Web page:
Late last spring the cybercriminals behind the Ragnar Locker ransomware used a virtual machine to evade detection, specifically an Oracle VirtualBox with Window XP inside.

Experts predicted at the time that the evasion technique would likely be adopted by other malware gangs. They were right.

In late September security researchers at Sophos published a report about attackers using the VM technique to attempt to infect computers with the Maze ransomware.

That attack took place in July and involved a full installation of Windows 7, also running inside a VirtualBox.

Use case for this VM-based approach aren’t limited to ransomware. VMs can be used to hide cryptominers and advanced persistent threats, said Juanita Koilpillai, leader of the Cloud Security Alliance’s software-defined perimeter working group and founder and CEO of Waverley Labs, a network security company.

“Data centers are typically not monitoring inside the virtual machines,” she told Data Center Knowledge earlier this year.

In case of the Maze attack discovered by Sophos, the upgrade from Windows XP to Windows 7 made the malware much bulkier. “It was weird,” said Chester Wisniewski, principal research scientist at Sophos.

Ragnar Locker’s attack payload was a 122MB installer with a 282MB virtual image inside. Maze took up nearly 3GB.

“The 15 years of Windows evolution caused a much more bloated size for the virtual machine,” Wisniewski told DCK. “And they also shipped more tools in the package.”

The larger size doesn’t necessarily mean it’s easier to detect.

The way the malware is hidden inside a VM makes it difficult for antivirus tools to detect, and its large size doesn’t necessarily make it easier. “They even joined the virtual machine to the domain, just like a real corporate computer,” he said. “They did their homework before they launched the attack.”

The attackers had the names of all the servers they planned to target and had set up connections to the file shares and credentials, a sign that they had been on the network for a long time, gathering up intelligence.

Attackers using Maze invest this amount of effort because they generally ask for at least a million dollars from their victims. In this particular case, they initially asked for $15 million.

According to Coalition, one of the largest providers of cyber insurance in North America, the Maze ransomware group had the highest ransom demands – six times higher than the average.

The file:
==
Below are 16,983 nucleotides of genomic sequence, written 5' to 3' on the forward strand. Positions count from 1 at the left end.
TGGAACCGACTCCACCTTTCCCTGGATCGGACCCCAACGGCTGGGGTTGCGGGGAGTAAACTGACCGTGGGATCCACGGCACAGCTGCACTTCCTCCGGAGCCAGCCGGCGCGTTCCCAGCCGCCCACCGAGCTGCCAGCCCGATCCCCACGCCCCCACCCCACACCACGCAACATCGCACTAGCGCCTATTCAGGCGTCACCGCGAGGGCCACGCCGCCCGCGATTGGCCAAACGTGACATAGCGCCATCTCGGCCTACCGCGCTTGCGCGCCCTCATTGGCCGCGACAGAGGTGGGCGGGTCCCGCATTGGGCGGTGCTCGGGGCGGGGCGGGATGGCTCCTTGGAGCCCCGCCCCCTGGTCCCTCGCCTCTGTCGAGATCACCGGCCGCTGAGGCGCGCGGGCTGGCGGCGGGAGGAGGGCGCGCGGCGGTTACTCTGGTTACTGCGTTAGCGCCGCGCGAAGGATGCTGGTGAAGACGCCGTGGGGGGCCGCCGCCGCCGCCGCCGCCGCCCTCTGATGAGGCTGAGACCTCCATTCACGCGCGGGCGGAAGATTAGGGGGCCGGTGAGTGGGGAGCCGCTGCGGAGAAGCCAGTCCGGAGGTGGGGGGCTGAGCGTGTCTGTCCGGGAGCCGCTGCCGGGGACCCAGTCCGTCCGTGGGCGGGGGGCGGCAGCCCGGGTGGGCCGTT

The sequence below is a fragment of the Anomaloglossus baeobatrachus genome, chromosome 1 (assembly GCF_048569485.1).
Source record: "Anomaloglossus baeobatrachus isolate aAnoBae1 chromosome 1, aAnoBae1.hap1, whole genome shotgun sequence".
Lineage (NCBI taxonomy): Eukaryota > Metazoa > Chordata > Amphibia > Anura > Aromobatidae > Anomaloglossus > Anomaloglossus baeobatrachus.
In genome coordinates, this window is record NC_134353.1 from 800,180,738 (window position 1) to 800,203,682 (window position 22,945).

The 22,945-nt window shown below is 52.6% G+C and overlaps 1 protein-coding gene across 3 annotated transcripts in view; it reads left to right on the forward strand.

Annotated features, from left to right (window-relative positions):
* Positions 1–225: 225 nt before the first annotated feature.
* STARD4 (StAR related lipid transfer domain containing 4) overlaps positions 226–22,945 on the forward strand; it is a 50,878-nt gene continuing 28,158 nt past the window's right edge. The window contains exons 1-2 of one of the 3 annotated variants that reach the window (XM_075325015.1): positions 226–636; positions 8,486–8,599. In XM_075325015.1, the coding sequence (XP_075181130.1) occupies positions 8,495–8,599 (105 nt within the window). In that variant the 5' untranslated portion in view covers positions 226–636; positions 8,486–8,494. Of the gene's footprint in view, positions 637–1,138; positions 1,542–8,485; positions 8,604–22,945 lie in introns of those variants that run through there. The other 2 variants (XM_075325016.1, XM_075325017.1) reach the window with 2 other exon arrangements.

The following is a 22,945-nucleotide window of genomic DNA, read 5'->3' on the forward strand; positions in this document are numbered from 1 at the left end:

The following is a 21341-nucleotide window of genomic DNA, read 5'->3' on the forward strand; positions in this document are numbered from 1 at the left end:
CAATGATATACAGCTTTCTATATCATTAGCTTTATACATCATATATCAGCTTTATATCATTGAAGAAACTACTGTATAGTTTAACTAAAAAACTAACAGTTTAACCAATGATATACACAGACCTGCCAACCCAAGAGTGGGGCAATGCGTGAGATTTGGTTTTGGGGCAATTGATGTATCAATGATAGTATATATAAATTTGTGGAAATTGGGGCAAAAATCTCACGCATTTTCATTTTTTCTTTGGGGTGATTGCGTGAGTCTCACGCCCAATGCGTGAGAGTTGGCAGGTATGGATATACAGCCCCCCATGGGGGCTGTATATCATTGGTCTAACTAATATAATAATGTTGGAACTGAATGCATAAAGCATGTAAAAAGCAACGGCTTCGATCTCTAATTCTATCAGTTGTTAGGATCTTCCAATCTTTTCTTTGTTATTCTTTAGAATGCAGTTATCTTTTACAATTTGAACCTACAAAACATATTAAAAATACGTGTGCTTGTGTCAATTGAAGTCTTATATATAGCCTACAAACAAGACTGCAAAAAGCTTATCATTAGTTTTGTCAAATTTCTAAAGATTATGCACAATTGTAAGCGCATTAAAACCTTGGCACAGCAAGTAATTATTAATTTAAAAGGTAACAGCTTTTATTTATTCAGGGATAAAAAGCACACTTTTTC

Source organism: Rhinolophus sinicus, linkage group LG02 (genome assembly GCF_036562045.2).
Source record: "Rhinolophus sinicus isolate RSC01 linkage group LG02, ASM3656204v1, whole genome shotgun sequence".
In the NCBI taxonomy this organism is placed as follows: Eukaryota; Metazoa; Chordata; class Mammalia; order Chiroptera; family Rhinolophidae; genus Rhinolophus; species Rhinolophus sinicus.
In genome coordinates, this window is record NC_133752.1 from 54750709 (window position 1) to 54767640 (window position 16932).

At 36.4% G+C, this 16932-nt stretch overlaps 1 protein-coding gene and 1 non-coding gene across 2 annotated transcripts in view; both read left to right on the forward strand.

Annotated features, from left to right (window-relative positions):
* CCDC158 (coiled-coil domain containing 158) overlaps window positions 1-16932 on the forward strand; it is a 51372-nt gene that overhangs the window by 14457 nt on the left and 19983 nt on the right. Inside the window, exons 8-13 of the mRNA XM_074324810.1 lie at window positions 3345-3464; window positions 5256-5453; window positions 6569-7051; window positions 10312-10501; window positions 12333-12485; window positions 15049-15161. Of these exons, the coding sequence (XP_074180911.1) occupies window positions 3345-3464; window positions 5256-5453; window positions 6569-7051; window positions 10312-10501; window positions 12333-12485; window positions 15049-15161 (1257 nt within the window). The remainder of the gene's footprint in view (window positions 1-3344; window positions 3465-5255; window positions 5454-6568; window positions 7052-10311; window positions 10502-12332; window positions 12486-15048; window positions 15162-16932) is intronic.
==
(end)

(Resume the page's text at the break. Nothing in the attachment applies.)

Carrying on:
Ransomware incidents overall accounted for 41 percent of all cyber insurance claims in the first half of this year, with a 260 percent increase in number of attacks and a 47 percent increase in size of the ransom demands, Coalition reported.

Exiting the Maze

So how was Sophos able to stop the attackers, given Maze’s sophisticated stealth powers?

“We have a lot of other tooling that was able to pick it up on the network,” Wisniewski told us. “We’re beyond a static kind of ransomware, where you can just rely on a single factor.”

The attack was a reminder that data centers need to have multiple layers of protection in place. It also illustrated that a simplistic spot-and-block response may be inadequate.

The organizations you read about in news of high-profile security breaches often make the mistake of thinking that their initial lines of defense have discovered all there is to discover. “They don’t realize that for the criminals, the game has just begun,” Wisniewski said.

“In this case, our antivirus gave us parts and pieces of it. If we had said we blocked it and went home and not followed up, they would have adapted until they had bypassed those technologies. We had humans go looking, and we were able to find the malware,” and add protections and more layers of detection.

The initial round of defensive technologies worked like a tripwire. “When you find the early indicators, the battle is beginning at that point; it hasn’t ended.”

How to Protect Against VM-Based Attacks

The VM technique gives attackers a lot of capability inside a data center environment, said Saryu Nayyar, CEO at Gurucul, a cybersecurity vendor headquartered in El Segundo, California.

Other attackers may leverage the same strategy, she told DCK. “The more often malicious actors succeed using this technique, the more likely it is for others to adopt it for their own attacks.”

To succeed, attackers rely on data center administrators not knowing what VMs should and should not be running in their environment, she said.

Organizations doing “careful monitoring should be able to identify an attack like this,” she said. Behavioral-analytics tools are especially important in these types of attacks, where signature-based defenses might not be enough.

However, security software typically does not monitor activity inside the VMs themselves.

“Data center managers may not be aware of an attack given these circumstances – primarily if the organization regularly uses virtual machines,” said Jamie Hart, cyber threat intelligence analyst at Digital Shadows, a San Francisco-based cybersecurity company.

The first line of defense, she told DCK, is to prevent attackers from installing their VM in the first place. That means sticking to the basic rules of cybersecurity hygiene: patching and upgrading software, conducting anti-phishing training, using multi-factor authentication, using firewalls, limiting privileged access and the number of administrator accounts, and prohibiting remote desktop protocol access over the internet.

If attackers still manage to get in, application controls can prevent executables from running, she said. “And file integrity monitoring allows file changes to be tracked in real-time to identify unauthorized changes quickly.”

Finally, if all else fails, the data center should have an updated and practiced disaster recovery plan as well as continuously updated backups that are kept offline or on separate, secured servers.